Aims: Ventilation vs. carbon dioxide production (VE/VCO2) is among the strongest cardiopulmonary exercise testing prognostic parameters in heart failure (HF). It is usually reported as an absolute value. The current definition of normal VE/VCO2 slope values is inadequate, since it was built from small groups of subjects with a particularly limited number of women and elderly. We aimed to define VE/VCO2 slope prediction formulas in a sizable population and to test whether the prognostic power of VE/VCO2 slope in HF was different if expressed as a percentage of the predicted value or as an absolute value. Methods and results: We calculated the linear regressions between age and VE/VCO2 slope in 1136 healthy subjects (68% male, age 44.9 ± 14.5, range 13–83 years). We then applied ageadjusted and sexadjusted formulas to predict VE/VCO2 slope to HF patients included in the metabolic exercise test data combined with cardiac and kidney indexes score database, which counts 6112 patients (82% male, age 61.4 ± 12.8, left ventricular ejection fraction 33.2 ± 10.5%, peakVO2 14.8 ± 4.9, mL/min/kg, VE/VCO2 slope 32.7 ± 7.7) from 24 HF centres. Finally, we evaluated whether the use of absolute values vs. percentages of predicted VE/VCO2 affected HF prognosis prediction (composite of cardiovascular mortality + urgent transplant or left ventricular assist device). We did so in the entire cardiac and kidney indexes score population and separately in HF patients with severe (peakVO2 < 14 mL/min/kg, n = 2919, 61.1 events/1000 pts/year) or moderate (peakVO2 ≥ 14 mL/min/kg, n = 3183, 19.9 events/1000 pts/year) HF. In the healthy population, we obtained the following equations: female, VE/VCO2 = 0.052 × Age + 23.808 (r = 0.192); male, VE/VCO2 = 0.095 × Age + 20.227 (r = 0.371) (P = 0.007). We applied these formulas to calculate the percentages of predicted VE/VCO2 values. The 2year survival prognostic power of VE/VCO2 slope was strong, and it was similar if expressed as absolute value or as a percentage of predicted value (AUCs 0.686 and 0.690, respectively). In contrast, in severe HF patients, AUCs significantly differed between absolute values (0.637) and percentages of predicted values (0.650, P = 0.0026). Moreover, VE/VCO2 slope expressed as a percentage of predicted value allowed to reclassify 6.6% of peakVO2 < 14 mL/min/kg patients (net reclassification improvement = 0.066, P = 0.0015). Conclusions: The percentage of predicted VE/VCO2 slope value strengthens the prognostic power of VE/VCO2 in severe HF patients, and it should be preferred over the absolute value for HF prognostication. Furthermore, the widespread use of VE/VCO2 slope expressed as percentage of predicted value can improve our ability to identify HF patients at high risk, which is a goal of utmost clinical relevance.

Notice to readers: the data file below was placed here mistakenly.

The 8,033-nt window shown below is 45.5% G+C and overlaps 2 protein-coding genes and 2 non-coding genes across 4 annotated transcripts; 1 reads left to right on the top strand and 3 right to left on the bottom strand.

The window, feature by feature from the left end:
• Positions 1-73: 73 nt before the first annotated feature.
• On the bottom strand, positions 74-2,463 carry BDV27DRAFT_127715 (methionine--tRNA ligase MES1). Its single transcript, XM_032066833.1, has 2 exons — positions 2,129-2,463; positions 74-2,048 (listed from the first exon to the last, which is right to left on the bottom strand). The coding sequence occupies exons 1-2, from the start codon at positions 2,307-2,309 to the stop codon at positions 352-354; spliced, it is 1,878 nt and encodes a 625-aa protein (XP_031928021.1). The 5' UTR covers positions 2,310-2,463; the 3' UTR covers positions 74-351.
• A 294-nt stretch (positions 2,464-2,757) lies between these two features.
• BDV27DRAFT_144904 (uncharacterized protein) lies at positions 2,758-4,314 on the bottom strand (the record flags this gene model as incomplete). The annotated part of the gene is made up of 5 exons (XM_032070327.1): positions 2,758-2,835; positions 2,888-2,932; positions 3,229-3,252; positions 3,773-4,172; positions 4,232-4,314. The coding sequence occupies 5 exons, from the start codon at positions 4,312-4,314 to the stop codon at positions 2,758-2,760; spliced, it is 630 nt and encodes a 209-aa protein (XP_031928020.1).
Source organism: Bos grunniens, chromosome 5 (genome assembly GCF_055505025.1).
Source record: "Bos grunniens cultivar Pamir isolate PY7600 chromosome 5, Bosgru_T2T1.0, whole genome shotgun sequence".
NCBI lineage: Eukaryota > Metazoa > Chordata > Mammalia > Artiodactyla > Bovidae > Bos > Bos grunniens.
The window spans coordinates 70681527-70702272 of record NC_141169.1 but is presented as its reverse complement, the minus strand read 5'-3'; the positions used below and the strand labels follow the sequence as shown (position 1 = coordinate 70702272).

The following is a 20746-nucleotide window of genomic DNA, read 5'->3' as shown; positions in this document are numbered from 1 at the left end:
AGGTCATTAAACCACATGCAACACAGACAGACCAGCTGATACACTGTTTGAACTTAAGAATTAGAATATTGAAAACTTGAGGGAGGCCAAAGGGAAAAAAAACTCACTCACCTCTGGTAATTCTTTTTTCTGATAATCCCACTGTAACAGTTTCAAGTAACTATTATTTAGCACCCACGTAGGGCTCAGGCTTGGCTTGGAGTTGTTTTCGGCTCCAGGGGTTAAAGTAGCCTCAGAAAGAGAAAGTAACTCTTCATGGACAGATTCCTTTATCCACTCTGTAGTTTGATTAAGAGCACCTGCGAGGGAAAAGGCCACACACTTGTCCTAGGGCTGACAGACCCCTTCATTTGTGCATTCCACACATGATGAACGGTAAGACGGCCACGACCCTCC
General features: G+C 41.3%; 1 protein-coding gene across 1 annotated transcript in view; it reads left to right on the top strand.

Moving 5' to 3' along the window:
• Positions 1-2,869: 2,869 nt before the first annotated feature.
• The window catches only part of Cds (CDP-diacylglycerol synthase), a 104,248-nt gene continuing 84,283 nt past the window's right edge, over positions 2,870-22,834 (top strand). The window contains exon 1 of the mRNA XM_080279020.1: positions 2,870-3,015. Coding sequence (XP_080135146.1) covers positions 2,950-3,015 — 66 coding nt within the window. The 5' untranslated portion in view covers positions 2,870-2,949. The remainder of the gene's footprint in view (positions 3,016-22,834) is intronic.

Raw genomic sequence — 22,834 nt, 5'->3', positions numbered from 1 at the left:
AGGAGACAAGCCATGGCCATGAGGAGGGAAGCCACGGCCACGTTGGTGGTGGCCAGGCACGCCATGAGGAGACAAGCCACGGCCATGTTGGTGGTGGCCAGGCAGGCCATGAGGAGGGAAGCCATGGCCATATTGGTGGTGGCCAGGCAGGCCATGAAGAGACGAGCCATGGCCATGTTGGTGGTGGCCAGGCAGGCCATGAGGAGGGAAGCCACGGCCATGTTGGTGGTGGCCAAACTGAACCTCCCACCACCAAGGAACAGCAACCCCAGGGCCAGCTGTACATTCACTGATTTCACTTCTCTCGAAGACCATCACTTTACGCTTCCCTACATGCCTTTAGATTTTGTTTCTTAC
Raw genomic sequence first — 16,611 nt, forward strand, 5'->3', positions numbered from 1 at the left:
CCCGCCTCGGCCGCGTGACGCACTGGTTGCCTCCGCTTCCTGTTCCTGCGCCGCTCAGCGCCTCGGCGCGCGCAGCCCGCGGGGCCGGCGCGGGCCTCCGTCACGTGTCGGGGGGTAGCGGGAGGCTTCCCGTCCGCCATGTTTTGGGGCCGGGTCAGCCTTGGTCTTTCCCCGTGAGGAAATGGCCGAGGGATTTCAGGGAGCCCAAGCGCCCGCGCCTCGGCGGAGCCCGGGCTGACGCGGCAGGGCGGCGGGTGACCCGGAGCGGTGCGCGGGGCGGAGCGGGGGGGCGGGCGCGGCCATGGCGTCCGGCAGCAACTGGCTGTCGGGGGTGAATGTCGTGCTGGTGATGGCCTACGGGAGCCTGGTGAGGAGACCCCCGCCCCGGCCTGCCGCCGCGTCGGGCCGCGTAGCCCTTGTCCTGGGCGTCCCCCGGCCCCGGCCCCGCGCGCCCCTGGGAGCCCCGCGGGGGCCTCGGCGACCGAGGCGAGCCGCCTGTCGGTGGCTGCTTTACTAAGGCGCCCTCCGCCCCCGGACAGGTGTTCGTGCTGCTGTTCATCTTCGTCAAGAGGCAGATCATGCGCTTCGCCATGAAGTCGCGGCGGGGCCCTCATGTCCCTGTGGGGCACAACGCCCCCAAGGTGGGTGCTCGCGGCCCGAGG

Aims: Ventilation vs. carbon dioxide production (VE/VCO2 ) is among the strongest cardiopulmonary exercise testing prognostic parameters in heart failure (HF). It is usually reported as an absolute value. The current definition of normal VE/VCO2 slope values is inadequate, since it was built from small groups of subjects with a particularly limited number of women and elderly. We aimed to define VE/VCO2 slope prediction formulas in a sizable population and to test whether the prognostic power of VE/VCO2 slope in HF was different if expressed as a percentage of the predicted value or as an absolute value. Methods and results: We calculated the linear regressions between age and VE/VCO2 slope in 1136 healthy subjects (68% male, age 44.9 ± 14.5, range 1383 years). We then applied ageadjusted and sexadjusted formulas to predict VE/VCO2 slope to HF patients included in the metabolic exercise test data combined with cardiac and kidney indexes score database, which counts 6112 patients (82% male, age 61.4 ± 12.8, left ventricular ejection fraction 33.2 ± 10.5%, peakVO2 14.8 ± 4.9, mL/min/kg, VE/VCO2 slope 32.7 ± 7.7) from 24 HF centres. Finally, we evaluated whether the use of absolute values vs. percentages of predicted VE/VCO2 affected HF prognosis prediction (composite of cardiovascular mortality + urgent transplant or left ventricular assist device). We did so in the entire cardiac and kidney indexes score population and separately in HF patients with severe (peakVO2 < 14 mL/min/kg, n = 2919, 61.1 events/1000 pts/year) or moderate (peakVO2 ≥ 14 mL/min/kg, n = 3183, 19.9 events/1000 pts/year) HF. In the healthy population, we obtained the following equations: female, VE/VCO2 = 0.052 × Age + 23.808 (r = 0.192); male, VE/VCO2 = 0.095 × Age + 20.227 (r = 0.371) (P = 0.007). We applied these formulas to calculate the percentages of predicted VE/VCO2 values. The 2year survival prognostic power of VE/VCO2 slope was strong, and it was similar if expressed as absolute value or as a percentage of predicted value (AUCs 0.686 and 0.690, respectively). In contrast, in severe HF patients, AUCs significantly differed between absolute values (0.637) and percentages of predicted values (0.650, P = 0.0026). Moreover, VE/VCO2 slope expressed as a percentage of predicted value allowed to reclassify 6.6% of peakVO2 < 14 mL/min/kg patients (net reclassification improvement = 0.066, P = 0.0015). Conclusions: The percentage of predicted VE/VCO2 slope value strengthens the prognostic power of VE/VCO2 in severe HF patients, and it should be preferred over the absolute value for HF prognostication. Furthermore, the widespread use of VE/VCO2 slope expressed as percentage of predicted value can improve our ability to identify HF patients at high risk, which is a goal of utmost clinical relevance.